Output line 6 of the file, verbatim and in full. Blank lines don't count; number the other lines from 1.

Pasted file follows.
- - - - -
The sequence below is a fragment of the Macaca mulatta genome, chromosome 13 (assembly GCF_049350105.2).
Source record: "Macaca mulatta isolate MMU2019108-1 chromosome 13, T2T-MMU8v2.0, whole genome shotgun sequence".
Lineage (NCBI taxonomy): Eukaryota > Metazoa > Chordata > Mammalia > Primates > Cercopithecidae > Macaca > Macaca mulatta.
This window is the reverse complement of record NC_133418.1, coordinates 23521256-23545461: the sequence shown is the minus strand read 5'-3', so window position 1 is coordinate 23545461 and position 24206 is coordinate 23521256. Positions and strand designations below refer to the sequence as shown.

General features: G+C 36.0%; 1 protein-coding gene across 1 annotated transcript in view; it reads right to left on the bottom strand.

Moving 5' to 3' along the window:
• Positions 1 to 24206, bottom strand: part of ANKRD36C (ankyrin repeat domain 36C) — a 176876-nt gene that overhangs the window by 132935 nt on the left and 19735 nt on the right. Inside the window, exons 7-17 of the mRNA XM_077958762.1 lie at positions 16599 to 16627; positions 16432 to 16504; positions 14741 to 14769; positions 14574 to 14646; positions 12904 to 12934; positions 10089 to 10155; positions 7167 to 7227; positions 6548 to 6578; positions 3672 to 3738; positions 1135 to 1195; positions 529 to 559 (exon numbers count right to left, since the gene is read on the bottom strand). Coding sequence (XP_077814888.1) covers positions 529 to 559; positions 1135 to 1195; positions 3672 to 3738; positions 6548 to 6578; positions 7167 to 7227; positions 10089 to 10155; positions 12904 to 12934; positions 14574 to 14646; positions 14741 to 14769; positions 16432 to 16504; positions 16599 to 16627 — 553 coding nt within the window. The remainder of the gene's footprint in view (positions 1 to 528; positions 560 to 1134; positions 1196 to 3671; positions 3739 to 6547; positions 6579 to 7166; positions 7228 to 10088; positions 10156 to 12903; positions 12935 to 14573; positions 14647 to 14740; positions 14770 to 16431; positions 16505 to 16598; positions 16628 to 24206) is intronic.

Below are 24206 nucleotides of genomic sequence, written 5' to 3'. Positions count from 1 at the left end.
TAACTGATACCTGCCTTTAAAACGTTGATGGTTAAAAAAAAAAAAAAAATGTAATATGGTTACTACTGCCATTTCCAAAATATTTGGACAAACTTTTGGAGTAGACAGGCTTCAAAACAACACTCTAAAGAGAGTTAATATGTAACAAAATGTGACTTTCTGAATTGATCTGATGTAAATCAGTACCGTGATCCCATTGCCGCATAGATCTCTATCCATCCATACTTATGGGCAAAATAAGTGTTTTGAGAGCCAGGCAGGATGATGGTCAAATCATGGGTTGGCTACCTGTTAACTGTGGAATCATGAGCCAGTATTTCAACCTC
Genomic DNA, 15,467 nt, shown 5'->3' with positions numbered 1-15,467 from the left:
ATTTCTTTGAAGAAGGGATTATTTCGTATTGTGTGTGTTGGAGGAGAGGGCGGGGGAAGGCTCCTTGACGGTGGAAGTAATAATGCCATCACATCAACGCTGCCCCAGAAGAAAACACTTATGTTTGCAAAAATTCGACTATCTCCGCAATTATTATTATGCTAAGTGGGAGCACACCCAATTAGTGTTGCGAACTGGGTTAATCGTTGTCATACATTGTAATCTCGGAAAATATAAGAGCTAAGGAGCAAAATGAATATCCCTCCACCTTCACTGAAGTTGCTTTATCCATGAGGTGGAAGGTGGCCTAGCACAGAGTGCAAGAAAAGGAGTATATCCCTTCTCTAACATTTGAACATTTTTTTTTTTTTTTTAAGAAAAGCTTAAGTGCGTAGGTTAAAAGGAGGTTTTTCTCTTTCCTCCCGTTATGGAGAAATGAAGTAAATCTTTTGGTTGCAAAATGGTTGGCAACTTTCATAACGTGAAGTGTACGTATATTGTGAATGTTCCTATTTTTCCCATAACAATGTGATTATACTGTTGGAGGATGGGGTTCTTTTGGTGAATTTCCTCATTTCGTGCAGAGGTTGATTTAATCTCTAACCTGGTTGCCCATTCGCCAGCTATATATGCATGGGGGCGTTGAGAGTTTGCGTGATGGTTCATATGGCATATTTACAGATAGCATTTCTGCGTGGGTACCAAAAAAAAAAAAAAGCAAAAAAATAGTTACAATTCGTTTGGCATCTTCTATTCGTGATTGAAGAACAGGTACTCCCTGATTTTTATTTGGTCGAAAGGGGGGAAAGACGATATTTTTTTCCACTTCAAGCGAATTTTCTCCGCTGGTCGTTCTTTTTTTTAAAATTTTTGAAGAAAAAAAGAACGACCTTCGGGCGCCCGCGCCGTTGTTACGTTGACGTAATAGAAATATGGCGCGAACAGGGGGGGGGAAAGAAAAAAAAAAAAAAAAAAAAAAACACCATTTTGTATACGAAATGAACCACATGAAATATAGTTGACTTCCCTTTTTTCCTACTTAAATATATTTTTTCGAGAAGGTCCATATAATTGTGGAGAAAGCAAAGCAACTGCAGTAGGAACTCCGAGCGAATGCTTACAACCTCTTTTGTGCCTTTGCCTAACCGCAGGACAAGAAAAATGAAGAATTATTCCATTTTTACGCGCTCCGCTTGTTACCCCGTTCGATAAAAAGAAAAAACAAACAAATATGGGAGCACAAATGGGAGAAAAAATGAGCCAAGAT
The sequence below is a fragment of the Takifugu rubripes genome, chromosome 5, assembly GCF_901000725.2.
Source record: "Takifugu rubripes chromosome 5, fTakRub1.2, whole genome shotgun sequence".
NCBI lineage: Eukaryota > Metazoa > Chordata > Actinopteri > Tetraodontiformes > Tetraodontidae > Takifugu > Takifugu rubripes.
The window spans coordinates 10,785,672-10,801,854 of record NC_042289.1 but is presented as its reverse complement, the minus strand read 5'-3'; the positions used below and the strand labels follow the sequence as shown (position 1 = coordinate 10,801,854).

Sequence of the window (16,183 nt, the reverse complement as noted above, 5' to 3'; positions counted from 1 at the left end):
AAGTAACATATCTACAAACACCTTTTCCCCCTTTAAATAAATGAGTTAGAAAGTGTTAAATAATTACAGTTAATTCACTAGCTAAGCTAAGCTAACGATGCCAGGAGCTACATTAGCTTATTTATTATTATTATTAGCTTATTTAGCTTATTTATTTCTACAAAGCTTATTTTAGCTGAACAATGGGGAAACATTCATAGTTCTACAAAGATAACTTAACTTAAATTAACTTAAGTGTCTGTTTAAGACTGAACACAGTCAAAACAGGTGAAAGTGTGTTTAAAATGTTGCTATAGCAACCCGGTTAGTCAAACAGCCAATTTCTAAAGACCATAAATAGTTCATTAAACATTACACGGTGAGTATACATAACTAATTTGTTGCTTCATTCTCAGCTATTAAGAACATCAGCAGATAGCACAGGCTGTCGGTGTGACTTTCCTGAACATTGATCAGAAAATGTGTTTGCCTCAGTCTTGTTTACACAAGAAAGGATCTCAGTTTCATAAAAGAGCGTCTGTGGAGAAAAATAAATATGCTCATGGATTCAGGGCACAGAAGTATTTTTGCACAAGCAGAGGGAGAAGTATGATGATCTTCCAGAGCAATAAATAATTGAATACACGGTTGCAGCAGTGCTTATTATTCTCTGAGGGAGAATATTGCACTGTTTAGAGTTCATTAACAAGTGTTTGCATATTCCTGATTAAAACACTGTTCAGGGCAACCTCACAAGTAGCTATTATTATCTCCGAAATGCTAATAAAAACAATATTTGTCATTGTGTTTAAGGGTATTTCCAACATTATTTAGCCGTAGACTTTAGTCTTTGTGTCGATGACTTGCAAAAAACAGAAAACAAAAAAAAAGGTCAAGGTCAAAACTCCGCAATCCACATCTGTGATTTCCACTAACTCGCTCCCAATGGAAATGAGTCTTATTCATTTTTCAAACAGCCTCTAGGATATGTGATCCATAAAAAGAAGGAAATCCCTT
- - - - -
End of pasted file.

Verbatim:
Moving 5' to 3' along the window: